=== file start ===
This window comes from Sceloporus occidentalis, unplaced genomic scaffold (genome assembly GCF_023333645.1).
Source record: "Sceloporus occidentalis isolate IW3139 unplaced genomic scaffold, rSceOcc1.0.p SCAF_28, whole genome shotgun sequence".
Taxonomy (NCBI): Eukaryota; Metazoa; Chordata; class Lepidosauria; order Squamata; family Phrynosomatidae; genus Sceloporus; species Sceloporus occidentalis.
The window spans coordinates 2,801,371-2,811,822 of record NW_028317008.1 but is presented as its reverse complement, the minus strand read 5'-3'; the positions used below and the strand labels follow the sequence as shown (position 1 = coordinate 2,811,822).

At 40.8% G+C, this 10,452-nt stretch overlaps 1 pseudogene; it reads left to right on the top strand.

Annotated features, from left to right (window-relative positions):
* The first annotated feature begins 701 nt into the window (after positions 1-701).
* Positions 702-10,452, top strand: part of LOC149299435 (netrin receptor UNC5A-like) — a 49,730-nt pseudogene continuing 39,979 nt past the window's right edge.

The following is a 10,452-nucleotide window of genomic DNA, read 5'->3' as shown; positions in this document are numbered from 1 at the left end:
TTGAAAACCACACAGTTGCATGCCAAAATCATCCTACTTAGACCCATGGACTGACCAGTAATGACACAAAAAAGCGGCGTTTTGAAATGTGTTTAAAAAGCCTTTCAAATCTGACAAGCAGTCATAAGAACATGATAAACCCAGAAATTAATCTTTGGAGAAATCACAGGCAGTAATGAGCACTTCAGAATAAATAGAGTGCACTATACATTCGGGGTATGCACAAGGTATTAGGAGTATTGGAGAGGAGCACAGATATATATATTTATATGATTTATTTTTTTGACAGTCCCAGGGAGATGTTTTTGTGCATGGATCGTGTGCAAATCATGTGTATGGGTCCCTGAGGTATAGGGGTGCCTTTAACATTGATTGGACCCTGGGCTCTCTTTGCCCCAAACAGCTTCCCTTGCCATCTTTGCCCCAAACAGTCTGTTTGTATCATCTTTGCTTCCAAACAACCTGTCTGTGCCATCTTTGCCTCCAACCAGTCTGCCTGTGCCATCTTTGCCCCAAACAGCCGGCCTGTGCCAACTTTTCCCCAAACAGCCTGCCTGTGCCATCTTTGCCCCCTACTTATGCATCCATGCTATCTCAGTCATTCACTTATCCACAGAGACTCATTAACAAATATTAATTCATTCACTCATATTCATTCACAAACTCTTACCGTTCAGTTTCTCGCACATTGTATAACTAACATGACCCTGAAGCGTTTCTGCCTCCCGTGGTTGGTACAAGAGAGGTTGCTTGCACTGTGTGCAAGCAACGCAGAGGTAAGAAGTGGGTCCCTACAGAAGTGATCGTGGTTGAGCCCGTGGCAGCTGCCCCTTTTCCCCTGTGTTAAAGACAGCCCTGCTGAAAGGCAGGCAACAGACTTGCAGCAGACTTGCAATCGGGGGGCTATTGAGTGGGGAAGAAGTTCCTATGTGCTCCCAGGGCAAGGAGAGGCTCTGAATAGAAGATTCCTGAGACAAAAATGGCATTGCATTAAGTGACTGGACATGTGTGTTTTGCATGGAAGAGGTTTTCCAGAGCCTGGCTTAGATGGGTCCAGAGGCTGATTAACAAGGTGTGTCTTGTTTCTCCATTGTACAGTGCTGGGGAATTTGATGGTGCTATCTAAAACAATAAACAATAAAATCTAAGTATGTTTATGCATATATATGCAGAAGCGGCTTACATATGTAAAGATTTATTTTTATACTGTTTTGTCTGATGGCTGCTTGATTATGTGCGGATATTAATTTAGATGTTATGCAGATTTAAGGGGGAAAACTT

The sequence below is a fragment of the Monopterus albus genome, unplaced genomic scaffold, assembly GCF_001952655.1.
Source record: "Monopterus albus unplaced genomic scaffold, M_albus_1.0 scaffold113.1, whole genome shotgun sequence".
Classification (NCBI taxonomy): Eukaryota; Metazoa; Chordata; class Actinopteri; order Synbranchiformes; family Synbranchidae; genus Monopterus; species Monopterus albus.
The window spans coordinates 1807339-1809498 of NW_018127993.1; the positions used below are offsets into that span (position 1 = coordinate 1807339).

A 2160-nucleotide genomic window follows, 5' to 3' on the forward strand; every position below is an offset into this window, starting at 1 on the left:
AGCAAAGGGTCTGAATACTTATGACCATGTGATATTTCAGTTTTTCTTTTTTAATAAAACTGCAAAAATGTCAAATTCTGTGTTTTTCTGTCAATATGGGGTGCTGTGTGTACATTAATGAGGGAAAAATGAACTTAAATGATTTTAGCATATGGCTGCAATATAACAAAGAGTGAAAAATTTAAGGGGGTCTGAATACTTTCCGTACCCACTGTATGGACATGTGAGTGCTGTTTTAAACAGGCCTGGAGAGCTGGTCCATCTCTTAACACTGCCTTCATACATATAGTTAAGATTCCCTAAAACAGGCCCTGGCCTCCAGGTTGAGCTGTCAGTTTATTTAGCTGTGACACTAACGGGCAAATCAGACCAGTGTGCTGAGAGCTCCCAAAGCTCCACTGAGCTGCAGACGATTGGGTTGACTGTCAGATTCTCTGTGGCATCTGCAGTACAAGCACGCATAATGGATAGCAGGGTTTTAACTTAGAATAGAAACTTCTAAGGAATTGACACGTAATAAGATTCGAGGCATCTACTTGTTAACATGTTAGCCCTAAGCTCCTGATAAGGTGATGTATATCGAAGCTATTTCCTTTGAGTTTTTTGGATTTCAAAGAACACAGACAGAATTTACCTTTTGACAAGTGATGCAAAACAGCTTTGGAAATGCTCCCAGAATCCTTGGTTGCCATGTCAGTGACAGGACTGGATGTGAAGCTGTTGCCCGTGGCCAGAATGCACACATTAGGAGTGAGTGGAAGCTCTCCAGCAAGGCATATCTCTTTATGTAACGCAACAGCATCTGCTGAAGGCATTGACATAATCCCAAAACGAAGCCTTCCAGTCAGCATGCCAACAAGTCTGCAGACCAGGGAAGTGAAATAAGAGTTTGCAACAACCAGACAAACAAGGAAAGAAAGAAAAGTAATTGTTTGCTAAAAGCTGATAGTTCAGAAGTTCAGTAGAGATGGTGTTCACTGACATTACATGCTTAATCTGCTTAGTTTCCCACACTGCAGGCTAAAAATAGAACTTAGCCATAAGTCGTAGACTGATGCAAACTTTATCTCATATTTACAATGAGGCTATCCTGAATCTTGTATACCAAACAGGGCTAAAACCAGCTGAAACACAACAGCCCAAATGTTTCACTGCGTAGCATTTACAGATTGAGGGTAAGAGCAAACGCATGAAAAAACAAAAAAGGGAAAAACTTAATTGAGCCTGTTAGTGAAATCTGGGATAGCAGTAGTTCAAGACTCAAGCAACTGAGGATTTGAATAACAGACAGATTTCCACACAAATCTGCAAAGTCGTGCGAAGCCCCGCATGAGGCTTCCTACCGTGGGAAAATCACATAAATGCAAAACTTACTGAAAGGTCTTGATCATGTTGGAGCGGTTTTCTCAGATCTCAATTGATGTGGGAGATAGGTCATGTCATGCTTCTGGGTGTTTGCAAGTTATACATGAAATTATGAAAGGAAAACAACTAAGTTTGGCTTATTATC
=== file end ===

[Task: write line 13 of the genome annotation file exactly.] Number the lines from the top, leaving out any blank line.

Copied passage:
Classification (NCBI taxonomy): Eukaryota; Metazoa; Chordata; class Actinopteri; order Synbranchiformes; family Synbranchidae; genus Monopterus; species Monopterus albus.